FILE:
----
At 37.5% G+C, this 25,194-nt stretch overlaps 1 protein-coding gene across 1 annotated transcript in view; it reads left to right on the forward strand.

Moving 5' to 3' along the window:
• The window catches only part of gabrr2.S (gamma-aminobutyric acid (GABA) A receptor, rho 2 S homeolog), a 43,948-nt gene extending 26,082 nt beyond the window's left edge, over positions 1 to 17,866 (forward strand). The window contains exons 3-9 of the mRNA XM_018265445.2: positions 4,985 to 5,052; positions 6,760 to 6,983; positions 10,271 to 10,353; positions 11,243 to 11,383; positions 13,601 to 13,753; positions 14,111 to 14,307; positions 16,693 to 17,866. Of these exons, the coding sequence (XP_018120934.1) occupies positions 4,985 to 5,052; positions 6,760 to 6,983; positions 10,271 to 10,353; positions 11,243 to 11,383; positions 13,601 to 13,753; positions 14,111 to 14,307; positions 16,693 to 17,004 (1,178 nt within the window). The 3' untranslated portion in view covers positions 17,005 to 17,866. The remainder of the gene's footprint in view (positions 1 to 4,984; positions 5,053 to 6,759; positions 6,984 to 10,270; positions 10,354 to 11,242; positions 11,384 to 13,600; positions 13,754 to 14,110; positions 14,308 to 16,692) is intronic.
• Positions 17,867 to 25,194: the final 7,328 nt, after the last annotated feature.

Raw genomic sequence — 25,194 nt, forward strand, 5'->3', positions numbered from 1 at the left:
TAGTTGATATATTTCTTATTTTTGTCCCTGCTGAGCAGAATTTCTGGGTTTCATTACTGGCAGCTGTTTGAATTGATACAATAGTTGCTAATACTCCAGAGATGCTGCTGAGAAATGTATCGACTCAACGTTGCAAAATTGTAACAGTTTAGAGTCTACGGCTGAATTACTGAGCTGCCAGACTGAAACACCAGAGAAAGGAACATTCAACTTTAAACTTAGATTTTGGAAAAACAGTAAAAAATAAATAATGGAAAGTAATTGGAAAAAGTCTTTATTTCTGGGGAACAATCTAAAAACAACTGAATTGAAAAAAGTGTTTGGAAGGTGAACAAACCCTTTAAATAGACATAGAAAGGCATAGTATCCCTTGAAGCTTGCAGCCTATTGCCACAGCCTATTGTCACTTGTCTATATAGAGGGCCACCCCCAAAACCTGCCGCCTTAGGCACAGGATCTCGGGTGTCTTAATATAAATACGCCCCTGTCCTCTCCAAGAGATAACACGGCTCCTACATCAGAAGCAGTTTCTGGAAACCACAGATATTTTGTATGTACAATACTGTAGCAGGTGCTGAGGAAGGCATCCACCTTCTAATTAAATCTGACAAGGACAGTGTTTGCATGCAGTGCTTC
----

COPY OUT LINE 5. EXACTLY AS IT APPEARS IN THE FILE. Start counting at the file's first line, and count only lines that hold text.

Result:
Raw genomic sequence — 25,194 nt, forward strand, 5'->3', positions numbered from 1 at the left: